# LU decomposition of matrix using column pivoting

I want to find the LU decomposition of the following matrix $$A$$ using Gauss algorithm and column pivoting. $$A=\begin{pmatrix}6 & 4 & 3 & 1\\ 1 & 1 & 0 & 2 \\ 2 & 3 & 1 & 6 \\ 1 & 3 & 7 & 3\end{pmatrix}$$ $$6$$ is the largest element of the first column, so we don't have to change something and then by applying the Gaussian algorithm we get $$\begin{pmatrix}6 & 4 & 3 & 1\\ 0 & \frac{1}{3} & -\frac{1}{2} & \frac{11}{6} \\ 0 & \frac{5}{3} & 0 & \frac{17}{3} \\ 0 & \frac{7}{3} & \frac{13}{2} & \frac{17}{6}\end{pmatrix}$$ Now the largest element of the submatrix is $$\frac{7}{3}$$, so we exchange the second and last row and we get $$\begin{pmatrix}6 & 4 & 3 & 1 \\ 0 & \frac{7}{3} & \frac{13}{2} & \frac{17}{6} \\ 0 & \frac{5}{3} & 0 & \frac{17}{3} \\ 0 & \frac{1}{3} & -\frac{1}{2} & \frac{11}{6}\end{pmatrix}$$ Applying again the Gaussian algorithm we get $$\begin{pmatrix}6 & 4 & 3 & 1 \\ 0 & \frac{7}{3} & \frac{13}{2} & \frac{17}{6} \\ 0 & 0 & -\frac{65}{14} & \frac{51}{14} \\ 0 & 0 & -\frac{10}{7} & \frac{10}{7}\end{pmatrix}$$ After one more step of Gaussian algorithm we get $$\begin{pmatrix}6 & 4 & 3 & 1 \\ 0 & \frac{7}{3} & \frac{13}{2} & \frac{17}{6} \\ 0 & 0 & -\frac{65}{14} & \frac{51}{14} \\ 0 & 0 & 0 & \frac{4}{13}\end{pmatrix}$$ Now the matrix is in row echelon form.

The $$U$$ matrix of the decomposition is the one that we got, i.e. $$U=\begin{pmatrix}6 & 4 & 3 & 1 \\ 0 & \frac{7}{3} & \frac{13}{2} & \frac{17}{6} \\ 0 & 0 & -\frac{65}{14} & \frac{51}{14} \\ 0 & 0 & 0 & \frac{4}{13}\end{pmatrix}$$ The matrix $$L$$ is $$P\cdot P_0\cdot G_1^{-1}\cdot P_1\cdot G_2^{-1}\cdot P_2\cdot G_3^{-1}$$ where $$P_0=P_2=\begin{pmatrix}1 & 0 & 0 & 0 \\ 0 & 1 & 0 & 0 \\ 0 & 0 & 1 & 0 \\ 0 & 0 & 0 & 1\end{pmatrix}, \ P_1=\begin{pmatrix}1 & 0 & 0 & 0 \\ 0 & 0 & 0 & 1 \\ 0 & 0 & 1 & 0 \\ 0 & 1 & 0 & 0\end{pmatrix}$$ or not? Then we get $$P=P_2\cdot P_1\cdot P_0=\begin{pmatrix}1 & 0 & 0 & 0 \\ 0 & 0 & 0 & 1 \\ 0 & 0 & 1 & 0 \\ 0 & 1 & 0 & 0\end{pmatrix}$$ Is then the matrix $$L=\begin{pmatrix}1 & 0 & 0 & 0 \\ \frac{1}{6} & 1 & 0 & 0 \\\frac{1}{3} & \frac{5}{7} & 1 & 0 \\ \frac{1}{6} & \frac{1}{7} & -\frac{4}{13} & 1\end{pmatrix}$$ ?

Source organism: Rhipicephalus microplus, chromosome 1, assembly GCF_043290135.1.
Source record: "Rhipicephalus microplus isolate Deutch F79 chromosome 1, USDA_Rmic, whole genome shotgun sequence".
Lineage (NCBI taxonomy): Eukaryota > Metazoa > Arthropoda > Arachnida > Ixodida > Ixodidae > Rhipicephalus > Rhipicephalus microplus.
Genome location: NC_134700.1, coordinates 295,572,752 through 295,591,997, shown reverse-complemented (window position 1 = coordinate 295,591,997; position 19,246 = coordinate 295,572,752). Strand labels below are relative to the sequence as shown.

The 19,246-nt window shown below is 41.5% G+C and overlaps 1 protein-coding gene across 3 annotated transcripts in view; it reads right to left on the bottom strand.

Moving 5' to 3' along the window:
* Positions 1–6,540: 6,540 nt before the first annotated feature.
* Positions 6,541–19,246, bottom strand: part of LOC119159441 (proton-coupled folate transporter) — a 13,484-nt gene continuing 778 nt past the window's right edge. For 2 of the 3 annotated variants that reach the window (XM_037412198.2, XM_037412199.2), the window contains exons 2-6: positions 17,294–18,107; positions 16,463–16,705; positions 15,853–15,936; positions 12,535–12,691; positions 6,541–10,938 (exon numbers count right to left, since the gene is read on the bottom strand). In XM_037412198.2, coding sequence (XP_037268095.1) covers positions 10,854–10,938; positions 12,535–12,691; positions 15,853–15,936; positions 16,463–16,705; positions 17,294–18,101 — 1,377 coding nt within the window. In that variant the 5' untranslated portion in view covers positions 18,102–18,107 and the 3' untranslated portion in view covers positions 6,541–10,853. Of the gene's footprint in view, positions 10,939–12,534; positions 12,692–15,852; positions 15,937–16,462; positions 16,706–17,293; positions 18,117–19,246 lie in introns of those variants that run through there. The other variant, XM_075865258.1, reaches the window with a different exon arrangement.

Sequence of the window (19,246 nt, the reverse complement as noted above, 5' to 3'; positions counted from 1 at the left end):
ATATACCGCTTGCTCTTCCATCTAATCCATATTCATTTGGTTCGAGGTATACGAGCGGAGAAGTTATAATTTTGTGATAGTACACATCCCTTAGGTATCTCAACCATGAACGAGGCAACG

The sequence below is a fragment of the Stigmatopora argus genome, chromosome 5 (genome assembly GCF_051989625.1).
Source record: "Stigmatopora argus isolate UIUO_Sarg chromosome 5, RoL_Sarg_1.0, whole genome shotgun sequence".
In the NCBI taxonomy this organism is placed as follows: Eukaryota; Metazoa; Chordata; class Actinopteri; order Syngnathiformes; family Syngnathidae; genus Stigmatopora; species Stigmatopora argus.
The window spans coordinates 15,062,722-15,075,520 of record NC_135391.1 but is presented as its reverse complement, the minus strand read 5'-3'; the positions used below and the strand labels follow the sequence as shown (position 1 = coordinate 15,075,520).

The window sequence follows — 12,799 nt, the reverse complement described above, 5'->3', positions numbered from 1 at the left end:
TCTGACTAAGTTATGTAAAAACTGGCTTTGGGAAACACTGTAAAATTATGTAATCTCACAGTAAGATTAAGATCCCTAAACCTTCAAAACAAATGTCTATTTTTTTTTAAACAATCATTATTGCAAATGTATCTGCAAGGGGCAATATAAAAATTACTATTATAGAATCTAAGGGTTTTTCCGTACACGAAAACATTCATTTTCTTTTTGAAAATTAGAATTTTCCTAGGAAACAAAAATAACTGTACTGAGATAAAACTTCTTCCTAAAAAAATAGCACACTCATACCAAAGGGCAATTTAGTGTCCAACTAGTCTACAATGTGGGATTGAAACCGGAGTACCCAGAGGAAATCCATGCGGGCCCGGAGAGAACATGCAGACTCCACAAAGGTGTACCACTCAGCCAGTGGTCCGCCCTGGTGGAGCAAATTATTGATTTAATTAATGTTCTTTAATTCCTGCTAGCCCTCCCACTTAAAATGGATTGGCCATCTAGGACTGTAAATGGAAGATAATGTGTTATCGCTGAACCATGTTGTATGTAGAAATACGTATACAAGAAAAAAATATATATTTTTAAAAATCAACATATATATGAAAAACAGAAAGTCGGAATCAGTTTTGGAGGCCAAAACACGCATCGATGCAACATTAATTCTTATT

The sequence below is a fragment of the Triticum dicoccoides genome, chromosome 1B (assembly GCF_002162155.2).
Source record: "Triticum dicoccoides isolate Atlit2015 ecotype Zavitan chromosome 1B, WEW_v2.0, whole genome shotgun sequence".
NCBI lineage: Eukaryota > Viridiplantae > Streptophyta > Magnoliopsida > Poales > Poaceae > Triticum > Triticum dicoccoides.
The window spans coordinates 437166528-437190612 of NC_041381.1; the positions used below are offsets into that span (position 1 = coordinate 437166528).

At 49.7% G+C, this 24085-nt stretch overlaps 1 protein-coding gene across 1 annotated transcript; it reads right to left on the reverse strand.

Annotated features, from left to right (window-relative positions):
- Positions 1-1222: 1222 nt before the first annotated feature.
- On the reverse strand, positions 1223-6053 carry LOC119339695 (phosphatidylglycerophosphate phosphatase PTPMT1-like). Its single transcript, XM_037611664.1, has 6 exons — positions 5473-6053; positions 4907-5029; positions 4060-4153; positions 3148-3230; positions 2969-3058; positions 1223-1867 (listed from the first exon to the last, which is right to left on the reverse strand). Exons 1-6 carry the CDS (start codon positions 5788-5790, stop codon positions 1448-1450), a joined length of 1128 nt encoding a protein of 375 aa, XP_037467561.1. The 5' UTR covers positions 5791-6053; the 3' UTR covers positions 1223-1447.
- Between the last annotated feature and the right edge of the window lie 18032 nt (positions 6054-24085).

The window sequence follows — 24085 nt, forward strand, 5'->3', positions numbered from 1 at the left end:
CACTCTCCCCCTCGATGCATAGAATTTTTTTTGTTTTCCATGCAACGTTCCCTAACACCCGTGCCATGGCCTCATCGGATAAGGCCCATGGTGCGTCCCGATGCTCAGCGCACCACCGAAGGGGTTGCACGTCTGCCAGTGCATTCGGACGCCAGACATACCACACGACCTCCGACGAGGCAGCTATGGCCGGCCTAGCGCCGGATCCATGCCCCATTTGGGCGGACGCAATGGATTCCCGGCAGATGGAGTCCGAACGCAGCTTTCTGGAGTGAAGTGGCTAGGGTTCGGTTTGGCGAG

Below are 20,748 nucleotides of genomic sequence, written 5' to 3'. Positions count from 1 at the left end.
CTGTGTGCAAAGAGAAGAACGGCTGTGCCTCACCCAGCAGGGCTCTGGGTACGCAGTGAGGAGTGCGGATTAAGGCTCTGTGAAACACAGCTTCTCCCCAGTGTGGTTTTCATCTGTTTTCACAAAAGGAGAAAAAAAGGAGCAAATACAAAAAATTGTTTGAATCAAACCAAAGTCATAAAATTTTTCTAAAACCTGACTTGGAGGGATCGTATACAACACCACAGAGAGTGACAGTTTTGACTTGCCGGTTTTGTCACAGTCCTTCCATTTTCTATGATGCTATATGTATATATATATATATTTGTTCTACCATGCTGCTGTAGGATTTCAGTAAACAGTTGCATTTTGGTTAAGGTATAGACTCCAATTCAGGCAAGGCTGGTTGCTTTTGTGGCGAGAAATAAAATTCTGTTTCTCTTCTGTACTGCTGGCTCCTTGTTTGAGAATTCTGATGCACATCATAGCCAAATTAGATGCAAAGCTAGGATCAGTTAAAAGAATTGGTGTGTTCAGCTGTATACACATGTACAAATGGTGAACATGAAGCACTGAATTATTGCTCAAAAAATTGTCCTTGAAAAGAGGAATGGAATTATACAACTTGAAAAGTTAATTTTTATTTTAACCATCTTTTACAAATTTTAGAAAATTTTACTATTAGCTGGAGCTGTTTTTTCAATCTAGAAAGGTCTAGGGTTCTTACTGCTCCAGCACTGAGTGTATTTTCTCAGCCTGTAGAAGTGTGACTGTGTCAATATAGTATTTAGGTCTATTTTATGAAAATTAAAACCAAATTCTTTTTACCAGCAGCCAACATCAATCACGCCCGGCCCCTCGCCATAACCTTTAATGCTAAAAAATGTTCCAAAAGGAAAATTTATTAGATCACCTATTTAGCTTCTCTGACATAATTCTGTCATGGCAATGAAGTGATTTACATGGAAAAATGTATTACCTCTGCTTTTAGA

But it doesn't hold that $$LU=PA$$, does it? So, have I done something wrong? Are the matrices $$P_i$$ maybe wrong?

• Check the sign on $-\dfrac{4}{13}$. Also, should it be $LU = PA$? I got $$L = \begin{pmatrix} 1 & 0 & 0 & 0 \\ \dfrac{1}{6} & 1 & 0 & 0 \\ \dfrac{1}{3} & \dfrac{5}{7} & 1 & 0 \\ \dfrac{1}{6} & \dfrac{1}{7} & \dfrac{4}{13} & 1 \\ \end{pmatrix}, ~U = \begin{pmatrix} 6 & 4 & 3 & 1 \\ 0 & \dfrac{7}{3} & \dfrac{13}{2} & \dfrac{17}{6} \\ 0 & 0 & -\dfrac{65}{14} & \dfrac{51}{14} \\ 0 & 0 & 0 & \dfrac{4}{13} \\ \end{pmatrix}, ~P = \begin{pmatrix} 1 & 0 & 0 & 0 \\ 0 & 0 & 0 & 1 \\ 0 & 0 & 1 & 0 \\ 0 & 1 & 0 & 0 \\ \end{pmatrix}$$ – Moo Feb 10 at 13:47
• Ah yes!! Now I get the same as you, and so the equation $LU=PA$ is satisfied! Thank you!! :-) @Moo – Mary Star Feb 10 at 14:17
• I saw my mistake after your comment, so it is not neccesary, but if you want to write it as an answer, you can do that! @Moo – Mary Star Feb 10 at 14:32